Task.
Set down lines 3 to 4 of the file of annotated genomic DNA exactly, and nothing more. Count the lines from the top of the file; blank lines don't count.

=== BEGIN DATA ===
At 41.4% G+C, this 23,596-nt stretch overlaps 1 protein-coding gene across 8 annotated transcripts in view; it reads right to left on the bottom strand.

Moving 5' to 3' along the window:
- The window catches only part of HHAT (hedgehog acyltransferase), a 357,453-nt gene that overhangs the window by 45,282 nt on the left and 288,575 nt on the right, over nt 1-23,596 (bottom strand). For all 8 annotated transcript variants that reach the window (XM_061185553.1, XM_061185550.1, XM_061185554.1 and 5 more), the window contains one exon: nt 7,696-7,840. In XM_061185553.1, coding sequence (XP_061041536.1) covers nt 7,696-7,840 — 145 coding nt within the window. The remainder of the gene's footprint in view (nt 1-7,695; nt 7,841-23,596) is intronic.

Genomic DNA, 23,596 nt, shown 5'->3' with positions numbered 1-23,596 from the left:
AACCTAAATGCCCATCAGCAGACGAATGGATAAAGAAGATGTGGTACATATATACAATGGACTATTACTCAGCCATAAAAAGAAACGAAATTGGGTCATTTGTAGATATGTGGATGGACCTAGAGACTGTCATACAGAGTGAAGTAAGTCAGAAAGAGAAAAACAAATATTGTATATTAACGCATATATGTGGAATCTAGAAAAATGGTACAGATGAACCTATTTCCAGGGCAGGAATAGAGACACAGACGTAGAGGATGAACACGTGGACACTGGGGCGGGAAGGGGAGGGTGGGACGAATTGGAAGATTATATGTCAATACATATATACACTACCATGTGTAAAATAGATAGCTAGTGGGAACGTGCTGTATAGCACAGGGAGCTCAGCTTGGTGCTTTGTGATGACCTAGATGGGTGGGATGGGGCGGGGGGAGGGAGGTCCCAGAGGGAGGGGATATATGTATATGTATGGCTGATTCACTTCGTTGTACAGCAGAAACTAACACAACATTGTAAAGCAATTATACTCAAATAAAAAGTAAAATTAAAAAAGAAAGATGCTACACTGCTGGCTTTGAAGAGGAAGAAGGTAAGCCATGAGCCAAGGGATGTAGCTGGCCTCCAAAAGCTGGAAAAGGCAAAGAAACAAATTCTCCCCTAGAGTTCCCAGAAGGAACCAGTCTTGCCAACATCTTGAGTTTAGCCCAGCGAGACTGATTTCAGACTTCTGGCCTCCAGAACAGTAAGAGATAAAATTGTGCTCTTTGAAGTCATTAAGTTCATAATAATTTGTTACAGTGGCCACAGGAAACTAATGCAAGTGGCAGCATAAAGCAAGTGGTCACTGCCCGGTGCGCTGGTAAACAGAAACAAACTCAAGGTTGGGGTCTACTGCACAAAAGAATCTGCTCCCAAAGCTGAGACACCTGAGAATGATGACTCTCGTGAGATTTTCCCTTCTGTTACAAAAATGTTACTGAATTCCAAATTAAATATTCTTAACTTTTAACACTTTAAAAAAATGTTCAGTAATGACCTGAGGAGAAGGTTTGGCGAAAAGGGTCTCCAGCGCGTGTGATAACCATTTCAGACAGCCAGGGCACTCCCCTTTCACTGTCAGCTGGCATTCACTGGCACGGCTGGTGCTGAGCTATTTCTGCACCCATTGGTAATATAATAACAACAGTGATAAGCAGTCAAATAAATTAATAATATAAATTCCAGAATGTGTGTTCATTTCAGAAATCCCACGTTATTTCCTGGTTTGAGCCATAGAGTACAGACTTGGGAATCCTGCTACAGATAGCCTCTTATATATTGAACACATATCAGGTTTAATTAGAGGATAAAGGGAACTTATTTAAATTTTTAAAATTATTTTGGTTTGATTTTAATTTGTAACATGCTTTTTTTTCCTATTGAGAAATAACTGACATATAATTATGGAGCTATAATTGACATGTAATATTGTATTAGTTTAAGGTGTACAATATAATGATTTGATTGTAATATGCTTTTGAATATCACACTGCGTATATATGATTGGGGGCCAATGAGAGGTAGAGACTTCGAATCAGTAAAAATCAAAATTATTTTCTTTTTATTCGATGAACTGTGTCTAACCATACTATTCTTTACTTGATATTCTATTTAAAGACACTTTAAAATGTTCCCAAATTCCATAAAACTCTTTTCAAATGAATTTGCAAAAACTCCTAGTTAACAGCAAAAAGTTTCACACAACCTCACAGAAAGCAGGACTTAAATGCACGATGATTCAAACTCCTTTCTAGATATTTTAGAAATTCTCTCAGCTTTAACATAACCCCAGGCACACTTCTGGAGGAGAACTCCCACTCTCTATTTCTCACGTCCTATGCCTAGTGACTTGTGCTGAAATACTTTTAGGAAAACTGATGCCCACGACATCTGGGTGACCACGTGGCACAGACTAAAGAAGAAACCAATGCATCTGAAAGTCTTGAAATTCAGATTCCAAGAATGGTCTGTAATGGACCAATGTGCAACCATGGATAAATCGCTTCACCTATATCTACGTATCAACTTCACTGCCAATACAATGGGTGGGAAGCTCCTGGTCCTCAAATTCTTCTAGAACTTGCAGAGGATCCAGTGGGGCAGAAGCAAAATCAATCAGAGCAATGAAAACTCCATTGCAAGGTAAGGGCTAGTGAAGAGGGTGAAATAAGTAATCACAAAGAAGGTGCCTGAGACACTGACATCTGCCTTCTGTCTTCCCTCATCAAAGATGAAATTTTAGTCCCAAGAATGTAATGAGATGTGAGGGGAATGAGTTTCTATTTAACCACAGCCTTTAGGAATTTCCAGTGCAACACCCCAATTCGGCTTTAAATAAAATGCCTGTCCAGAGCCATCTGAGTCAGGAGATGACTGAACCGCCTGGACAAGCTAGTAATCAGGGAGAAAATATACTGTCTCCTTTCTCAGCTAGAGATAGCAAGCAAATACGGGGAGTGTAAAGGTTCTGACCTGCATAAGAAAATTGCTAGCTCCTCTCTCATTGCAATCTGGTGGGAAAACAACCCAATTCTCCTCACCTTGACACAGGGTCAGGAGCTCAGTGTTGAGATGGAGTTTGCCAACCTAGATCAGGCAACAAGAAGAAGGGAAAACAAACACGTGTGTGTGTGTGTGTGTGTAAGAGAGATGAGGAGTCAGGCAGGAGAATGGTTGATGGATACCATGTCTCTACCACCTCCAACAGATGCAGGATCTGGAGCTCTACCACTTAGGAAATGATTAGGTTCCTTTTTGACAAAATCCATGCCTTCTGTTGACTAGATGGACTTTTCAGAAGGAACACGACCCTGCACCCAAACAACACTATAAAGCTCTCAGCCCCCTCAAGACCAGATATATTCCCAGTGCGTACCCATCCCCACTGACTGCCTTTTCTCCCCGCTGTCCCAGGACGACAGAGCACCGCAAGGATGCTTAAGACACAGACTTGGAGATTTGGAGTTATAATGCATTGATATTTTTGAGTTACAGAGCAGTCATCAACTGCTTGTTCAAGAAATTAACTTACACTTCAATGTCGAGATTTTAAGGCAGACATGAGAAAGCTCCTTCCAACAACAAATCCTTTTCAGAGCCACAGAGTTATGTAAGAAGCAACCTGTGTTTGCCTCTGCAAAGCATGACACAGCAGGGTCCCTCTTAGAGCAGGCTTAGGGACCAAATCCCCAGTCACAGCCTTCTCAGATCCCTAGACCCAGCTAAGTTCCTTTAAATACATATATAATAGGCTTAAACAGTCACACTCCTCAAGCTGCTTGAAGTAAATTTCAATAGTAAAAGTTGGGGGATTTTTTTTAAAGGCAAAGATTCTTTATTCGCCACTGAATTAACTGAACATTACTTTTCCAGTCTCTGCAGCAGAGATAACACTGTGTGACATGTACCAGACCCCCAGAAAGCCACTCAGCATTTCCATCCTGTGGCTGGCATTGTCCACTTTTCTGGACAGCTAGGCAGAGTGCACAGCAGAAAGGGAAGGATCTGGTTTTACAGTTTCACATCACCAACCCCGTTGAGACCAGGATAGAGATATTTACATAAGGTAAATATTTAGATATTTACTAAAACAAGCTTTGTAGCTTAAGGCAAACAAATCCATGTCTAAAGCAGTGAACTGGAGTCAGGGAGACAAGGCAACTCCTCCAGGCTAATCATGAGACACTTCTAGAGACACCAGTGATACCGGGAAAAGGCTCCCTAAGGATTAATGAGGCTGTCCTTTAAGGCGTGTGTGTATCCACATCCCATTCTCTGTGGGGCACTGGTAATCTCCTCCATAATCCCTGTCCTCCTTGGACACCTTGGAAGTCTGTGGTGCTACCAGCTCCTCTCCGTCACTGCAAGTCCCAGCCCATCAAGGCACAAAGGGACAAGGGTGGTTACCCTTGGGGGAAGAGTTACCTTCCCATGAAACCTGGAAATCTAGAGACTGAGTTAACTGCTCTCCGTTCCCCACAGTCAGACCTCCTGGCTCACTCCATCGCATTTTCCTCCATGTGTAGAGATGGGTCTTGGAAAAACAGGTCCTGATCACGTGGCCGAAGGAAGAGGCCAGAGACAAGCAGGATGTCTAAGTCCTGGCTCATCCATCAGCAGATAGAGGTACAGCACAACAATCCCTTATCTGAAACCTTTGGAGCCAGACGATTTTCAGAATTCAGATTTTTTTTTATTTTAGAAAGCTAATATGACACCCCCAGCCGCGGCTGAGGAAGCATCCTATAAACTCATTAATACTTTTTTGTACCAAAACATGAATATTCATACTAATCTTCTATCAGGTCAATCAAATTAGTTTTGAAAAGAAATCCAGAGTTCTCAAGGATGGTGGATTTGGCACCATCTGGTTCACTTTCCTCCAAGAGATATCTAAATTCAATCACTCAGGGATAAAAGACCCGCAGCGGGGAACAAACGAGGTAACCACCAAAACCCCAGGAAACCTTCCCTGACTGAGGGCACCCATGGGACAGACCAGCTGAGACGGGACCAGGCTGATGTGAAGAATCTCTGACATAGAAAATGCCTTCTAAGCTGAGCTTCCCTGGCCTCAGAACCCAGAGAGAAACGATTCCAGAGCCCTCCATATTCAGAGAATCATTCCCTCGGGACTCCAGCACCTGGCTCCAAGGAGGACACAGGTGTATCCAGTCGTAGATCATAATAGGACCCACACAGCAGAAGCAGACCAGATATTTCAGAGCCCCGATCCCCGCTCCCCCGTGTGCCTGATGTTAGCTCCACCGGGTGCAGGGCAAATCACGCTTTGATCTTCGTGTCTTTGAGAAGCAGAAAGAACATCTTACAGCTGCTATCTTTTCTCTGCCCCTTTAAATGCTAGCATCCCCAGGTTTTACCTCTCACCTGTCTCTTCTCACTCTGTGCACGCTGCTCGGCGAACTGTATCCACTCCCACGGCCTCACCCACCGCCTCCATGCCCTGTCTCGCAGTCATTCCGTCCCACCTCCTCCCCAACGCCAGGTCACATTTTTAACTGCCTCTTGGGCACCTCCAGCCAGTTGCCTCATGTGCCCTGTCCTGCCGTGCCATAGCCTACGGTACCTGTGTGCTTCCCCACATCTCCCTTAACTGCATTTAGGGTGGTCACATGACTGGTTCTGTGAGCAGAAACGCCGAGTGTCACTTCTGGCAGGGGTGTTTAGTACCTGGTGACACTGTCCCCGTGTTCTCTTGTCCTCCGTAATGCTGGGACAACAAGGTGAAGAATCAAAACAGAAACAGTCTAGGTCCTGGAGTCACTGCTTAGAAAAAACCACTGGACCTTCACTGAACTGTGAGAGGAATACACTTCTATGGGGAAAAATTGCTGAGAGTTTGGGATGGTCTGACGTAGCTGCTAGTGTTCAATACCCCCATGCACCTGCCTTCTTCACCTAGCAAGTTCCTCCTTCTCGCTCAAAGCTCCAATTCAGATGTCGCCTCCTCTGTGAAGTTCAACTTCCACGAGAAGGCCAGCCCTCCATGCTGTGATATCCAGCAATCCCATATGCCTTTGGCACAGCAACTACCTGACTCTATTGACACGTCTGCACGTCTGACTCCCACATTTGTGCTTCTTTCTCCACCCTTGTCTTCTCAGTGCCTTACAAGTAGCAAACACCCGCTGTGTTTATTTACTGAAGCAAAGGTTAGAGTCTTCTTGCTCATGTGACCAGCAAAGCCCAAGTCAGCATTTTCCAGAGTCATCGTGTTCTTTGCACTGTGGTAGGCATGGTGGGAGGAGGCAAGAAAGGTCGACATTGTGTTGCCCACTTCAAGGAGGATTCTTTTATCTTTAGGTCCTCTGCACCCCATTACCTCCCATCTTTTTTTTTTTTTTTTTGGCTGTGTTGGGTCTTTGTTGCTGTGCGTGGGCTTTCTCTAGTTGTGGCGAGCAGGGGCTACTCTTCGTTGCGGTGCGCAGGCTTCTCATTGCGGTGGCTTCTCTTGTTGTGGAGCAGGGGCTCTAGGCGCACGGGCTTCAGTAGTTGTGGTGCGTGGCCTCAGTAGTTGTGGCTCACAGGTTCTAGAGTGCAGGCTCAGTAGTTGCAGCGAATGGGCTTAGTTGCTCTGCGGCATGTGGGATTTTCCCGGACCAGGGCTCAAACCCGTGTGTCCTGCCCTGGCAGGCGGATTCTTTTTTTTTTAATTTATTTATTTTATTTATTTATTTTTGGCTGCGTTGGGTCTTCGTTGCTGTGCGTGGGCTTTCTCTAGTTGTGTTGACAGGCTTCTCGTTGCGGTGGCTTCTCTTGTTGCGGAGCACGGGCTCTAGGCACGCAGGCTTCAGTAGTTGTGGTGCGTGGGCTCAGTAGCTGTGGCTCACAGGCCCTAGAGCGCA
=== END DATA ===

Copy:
- The window catches only part of HHAT (hedgehog acyltransferase), a 357,453-nt gene that overhangs the window by 45,282 nt on the left and 288,575 nt on the right, over nt 1-23,596 (bottom strand). For all 8 annotated transcript variants that reach the window (XM_061185553.1, XM_061185550.1, XM_061185554.1 and 5 more), the window contains one exon: nt 7,696-7,840. In XM_061185553.1, coding sequence (XP_061041536.1) covers nt 7,696-7,840 — 145 coding nt within the window. The remainder of the gene's footprint in view (nt 1-7,695; nt 7,841-23,596) is intronic.

Genomic DNA, 23,596 nt, shown 5'->3' with positions numbered 1-23,596 from the left: